A home-design issue, now, with all that’s going on? Economic panic, a fraught political campaign, economic panic, economic panic; it might seem ill timed to turn our backs on the news and extol beautiful design.
But then again. This issue, dedicated to cultivated interiors and exteriors both, has been months in the scouting and planning (necessary when the subjects of the photo shoot have short growing seasons to consider). And it began to occur to us that it wasn’t so discordant after all; when things are scary, where better to seek solace than in a garden? There are some unbelievable ones out there. A cultivated green space, in New York City, is quite a project. All the typical hauling and watering and weeding is made more complicated by questions like, “How do I get five tons of topsoil up to the roof?” (The answer is here). Still, people do it. A terrace vegetable garden in Harlem, a backyard built for dinner parties in Brooklyn, a penthouse that feels like California, and for the rest of us, hundreds of community gardens across all five boroughs. For such a concrete-identified city, New Yorkers are remarkably dedicated to their horticulture.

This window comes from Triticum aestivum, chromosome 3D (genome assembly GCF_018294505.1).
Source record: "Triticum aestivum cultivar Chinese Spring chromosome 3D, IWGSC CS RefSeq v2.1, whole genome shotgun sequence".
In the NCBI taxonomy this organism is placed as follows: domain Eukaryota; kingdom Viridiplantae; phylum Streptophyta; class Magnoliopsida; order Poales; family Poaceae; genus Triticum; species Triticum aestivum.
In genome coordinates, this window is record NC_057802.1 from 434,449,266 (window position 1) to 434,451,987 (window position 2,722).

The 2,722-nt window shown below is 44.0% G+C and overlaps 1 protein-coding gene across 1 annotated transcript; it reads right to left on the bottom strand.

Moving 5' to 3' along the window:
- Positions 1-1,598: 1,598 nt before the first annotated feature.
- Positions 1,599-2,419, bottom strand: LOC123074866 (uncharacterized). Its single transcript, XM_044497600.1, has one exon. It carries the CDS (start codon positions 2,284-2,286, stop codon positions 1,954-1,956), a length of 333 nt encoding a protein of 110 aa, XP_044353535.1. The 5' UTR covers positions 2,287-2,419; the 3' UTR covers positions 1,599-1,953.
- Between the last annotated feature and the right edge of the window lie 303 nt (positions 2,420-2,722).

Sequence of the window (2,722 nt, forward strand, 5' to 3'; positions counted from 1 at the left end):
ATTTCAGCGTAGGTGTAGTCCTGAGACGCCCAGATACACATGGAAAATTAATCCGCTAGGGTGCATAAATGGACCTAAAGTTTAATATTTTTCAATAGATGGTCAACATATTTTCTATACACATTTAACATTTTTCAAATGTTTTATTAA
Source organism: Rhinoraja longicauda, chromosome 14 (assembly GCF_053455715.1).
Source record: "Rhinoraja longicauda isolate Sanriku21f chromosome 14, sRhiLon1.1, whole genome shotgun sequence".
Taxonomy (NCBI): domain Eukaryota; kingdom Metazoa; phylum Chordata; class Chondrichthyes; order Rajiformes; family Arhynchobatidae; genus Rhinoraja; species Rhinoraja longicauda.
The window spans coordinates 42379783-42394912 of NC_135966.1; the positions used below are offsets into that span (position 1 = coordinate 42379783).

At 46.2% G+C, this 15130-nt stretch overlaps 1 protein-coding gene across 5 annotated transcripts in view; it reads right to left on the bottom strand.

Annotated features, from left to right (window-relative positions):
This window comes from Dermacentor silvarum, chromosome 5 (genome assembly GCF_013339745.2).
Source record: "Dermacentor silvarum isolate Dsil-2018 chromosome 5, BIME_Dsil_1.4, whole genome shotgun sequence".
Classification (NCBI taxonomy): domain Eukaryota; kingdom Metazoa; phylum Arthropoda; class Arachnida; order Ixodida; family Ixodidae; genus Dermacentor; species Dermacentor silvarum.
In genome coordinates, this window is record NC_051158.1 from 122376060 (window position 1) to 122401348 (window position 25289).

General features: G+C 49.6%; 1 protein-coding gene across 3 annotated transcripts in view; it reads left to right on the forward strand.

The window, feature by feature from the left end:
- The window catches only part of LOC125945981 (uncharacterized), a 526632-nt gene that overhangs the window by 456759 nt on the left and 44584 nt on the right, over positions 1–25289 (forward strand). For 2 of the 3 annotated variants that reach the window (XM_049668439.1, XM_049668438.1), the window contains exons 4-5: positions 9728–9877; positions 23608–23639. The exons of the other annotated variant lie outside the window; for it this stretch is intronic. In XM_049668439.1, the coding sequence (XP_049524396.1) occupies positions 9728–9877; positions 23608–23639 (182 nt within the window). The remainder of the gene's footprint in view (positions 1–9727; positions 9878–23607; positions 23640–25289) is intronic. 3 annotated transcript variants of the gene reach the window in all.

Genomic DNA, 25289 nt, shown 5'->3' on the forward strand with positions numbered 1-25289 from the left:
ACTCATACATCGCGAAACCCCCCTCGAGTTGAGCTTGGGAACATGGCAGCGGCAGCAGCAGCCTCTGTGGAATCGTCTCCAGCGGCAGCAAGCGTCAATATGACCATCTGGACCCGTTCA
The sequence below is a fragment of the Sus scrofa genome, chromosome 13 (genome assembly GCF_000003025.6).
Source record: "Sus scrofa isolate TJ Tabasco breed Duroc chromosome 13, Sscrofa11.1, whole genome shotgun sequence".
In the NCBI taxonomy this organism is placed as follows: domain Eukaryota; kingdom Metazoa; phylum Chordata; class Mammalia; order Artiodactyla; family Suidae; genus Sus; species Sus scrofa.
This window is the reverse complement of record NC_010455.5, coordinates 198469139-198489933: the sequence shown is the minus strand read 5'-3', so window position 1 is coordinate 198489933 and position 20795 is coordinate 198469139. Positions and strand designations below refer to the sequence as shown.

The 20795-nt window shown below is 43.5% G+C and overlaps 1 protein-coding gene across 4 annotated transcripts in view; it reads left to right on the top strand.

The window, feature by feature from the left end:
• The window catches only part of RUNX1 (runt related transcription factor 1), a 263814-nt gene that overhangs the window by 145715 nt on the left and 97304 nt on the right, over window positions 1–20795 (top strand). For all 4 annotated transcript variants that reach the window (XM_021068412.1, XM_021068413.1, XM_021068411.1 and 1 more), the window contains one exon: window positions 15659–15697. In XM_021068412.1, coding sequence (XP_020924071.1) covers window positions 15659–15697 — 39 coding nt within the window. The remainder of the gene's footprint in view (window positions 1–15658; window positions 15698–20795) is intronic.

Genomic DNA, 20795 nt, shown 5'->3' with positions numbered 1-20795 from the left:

Whether we’re the gardeners or merely the grateful recipients, being around green makes us slow down a moment and think about something other than global Sturm und Drang. So consider the next 30 pages a respite from the storm, and allow yourself a deep, calming breath.
- Honey, It’s Time to Mow the Roof
- A penthouse apartment with two—TWO—levels of garden.
- Dinner Under the Trees
- A backyard that’s bigger than most one-bedrooms is a good reason to throw more parties.
- Let Fly
- From a rooftop aerie in Williamsburg, John Neilko tends his flock.